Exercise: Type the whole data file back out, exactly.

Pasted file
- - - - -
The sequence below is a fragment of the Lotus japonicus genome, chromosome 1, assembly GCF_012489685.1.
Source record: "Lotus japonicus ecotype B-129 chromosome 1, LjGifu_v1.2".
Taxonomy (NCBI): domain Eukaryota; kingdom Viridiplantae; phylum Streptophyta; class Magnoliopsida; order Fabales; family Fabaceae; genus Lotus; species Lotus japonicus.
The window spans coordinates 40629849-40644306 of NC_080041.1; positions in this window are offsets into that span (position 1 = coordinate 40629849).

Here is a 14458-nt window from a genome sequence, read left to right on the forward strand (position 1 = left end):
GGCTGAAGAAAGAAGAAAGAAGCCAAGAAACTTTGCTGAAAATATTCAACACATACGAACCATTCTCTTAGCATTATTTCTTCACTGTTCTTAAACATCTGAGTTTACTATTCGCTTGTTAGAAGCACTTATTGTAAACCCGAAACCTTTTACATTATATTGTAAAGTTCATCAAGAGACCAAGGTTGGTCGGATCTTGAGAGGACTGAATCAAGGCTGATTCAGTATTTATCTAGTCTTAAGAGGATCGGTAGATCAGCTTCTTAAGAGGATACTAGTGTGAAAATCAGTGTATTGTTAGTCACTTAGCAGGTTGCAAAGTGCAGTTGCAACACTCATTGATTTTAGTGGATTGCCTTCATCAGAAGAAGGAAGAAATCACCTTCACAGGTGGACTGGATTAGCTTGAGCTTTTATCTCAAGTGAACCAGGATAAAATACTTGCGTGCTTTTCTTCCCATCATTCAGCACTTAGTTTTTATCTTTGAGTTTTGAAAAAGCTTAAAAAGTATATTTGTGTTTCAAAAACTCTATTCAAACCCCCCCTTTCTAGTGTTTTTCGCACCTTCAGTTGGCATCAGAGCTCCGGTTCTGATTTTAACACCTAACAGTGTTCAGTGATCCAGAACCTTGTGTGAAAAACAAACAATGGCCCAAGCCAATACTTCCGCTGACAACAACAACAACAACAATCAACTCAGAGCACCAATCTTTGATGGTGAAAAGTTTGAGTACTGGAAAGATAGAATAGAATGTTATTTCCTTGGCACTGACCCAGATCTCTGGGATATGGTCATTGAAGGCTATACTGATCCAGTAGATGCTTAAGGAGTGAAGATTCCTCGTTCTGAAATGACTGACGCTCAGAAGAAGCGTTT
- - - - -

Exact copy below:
The sequence below is a fragment of the Lotus japonicus genome, chromosome 1, assembly GCF_012489685.1.
Source record: "Lotus japonicus ecotype B-129 chromosome 1, LjGifu_v1.2".
Taxonomy (NCBI): domain Eukaryota; kingdom Viridiplantae; phylum Streptophyta; class Magnoliopsida; order Fabales; family Fabaceae; genus Lotus; species Lotus japonicus.
The window spans coordinates 40629849-40644306 of NC_080041.1; positions in this window are offsets into that span (position 1 = coordinate 40629849).

Here is a 14458-nt window from a genome sequence, read left to right on the forward strand (position 1 = left end):
GGCTGAAGAAAGAAGAAAGAAGCCAAGAAACTTTGCTGAAAATATTCAACACATACGAACCATTCTCTTAGCATTATTTCTTCACTGTTCTTAAACATCTGAGTTTACTATTCGCTTGTTAGAAGCACTTATTGTAAACCCGAAACCTTTTACATTATATTGTAAAGTTCATCAAGAGACCAAGGTTGGTCGGATCTTGAGAGGACTGAATCAAGGCTGATTCAGTATTTATCTAGTCTTAAGAGGATCGGTAGATCAGCTTCTTAAGAGGATACTAGTGTGAAAATCAGTGTATTGTTAGTCACTTAGCAGGTTGCAAAGTGCAGTTGCAACACTCATTGATTTTAGTGGATTGCCTTCATCAGAAGAAGGAAGAAATCACCTTCACAGGTGGACTGGATTAGCTTGAGCTTTTATCTCAAGTGAACCAGGATAAAATACTTGCGTGCTTTTCTTCCCATCATTCAGCACTTAGTTTTTATCTTTGAGTTTTGAAAAAGCTTAAAAAGTATATTTGTGTTTCAAAAACTCTATTCAAACCCCCCCTTTCTAGTGTTTTTCGCACCTTCAGTTGGCATCAGAGCTCCGGTTCTGATTTTAACACCTAACAGTGTTCAGTGATCCAGAACCTTGTGTGAAAAACAAACAATGGCCCAAGCCAATACTTCCGCTGACAACAACAACAACAACAATCAACTCAGAGCACCAATCTTTGATGGTGAAAAGTTTGAGTACTGGAAAGATAGAATAGAATGTTATTTCCTTGGCACTGACCCAGATCTCTGGGATATGGTCATTGAAGGCTATACTGATCCAGTAGATGCTTAAGGAGTGAAGATTCCTCGTTCTGAAATGACTGACGCTCAGAAGAAGCGTTT